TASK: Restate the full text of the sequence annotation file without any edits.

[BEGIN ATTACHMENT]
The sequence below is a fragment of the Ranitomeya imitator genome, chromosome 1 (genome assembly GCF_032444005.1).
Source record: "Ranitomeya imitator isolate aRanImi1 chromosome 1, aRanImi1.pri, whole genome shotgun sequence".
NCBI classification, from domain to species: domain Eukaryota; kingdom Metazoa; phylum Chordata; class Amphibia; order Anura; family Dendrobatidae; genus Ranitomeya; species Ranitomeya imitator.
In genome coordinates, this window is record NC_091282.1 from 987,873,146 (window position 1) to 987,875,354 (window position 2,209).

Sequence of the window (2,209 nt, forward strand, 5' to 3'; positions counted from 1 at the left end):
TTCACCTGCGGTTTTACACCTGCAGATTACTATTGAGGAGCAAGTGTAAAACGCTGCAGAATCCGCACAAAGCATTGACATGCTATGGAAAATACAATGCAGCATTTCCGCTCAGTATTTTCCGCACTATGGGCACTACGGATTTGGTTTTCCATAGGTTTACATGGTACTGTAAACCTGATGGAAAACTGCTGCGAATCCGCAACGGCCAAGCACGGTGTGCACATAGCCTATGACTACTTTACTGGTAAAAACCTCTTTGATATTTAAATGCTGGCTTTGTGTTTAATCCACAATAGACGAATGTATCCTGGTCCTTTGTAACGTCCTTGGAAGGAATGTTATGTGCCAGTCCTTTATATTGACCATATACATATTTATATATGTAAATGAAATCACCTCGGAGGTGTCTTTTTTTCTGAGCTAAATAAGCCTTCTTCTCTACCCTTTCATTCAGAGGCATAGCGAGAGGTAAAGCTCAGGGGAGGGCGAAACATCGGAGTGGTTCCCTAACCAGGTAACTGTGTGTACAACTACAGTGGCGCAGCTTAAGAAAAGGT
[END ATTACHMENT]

The sequence below is a fragment of the Ranitomeya imitator genome, chromosome 1 (genome assembly GCF_032444005.1).
Source record: "Ranitomeya imitator isolate aRanImi1 chromosome 1, aRanImi1.pri, whole genome shotgun sequence".
NCBI classification, from domain to species: domain Eukaryota; kingdom Metazoa; phylum Chordata; class Amphibia; order Anura; family Dendrobatidae; genus Ranitomeya; species Ranitomeya imitator.
In genome coordinates, this window is record NC_091282.1 from 987,873,146 (window position 1) to 987,875,354 (window position 2,209).

Sequence of the window (2,209 nt, forward strand, 5' to 3'; positions counted from 1 at the left end):
TTCACCTGCGGTTTTACACCTGCAGATTACTATTGAGGAGCAAGTGTAAAACGCTGCAGAATCCGCACAAAGCATTGACATGCTATGGAAAATACAATGCAGCATTTCCGCTCAGTATTTTCCGCACTATGGGCACTACGGATTTGGTTTTCCATAGGTTTACATGGTACTGTAAACCTGATGGAAAACTGCTGCGAATCCGCAACGGCCAAGCACGGTGTGCACATAGCCTATGACTACTTTACTGGTAAAAACCTCTTTGATATTTAAATGCTGGCTTTGTGTTTAATCCACAATAGACGAATGTATCCTGGTCCTTTGTAACGTCCTTGGAAGGAATGTTATGTGCCAGTCCTTTATATTGACCATATACATATTTATATATGTAAATGAAATCACCTCGGAGGTGTCTTTTTTTCTGAGCTAAATAAGCCTTCTTCTCTACCCTTTCATTCAGAGGCATAGCGAGAGGTAAAGCTCAGGGGAGGGCGAAACATCGGAGTGGTTCCCTAACCAGGTAACTGTGTGTACAACTACAGTGGCGCAGCTTAAGAAAAGGT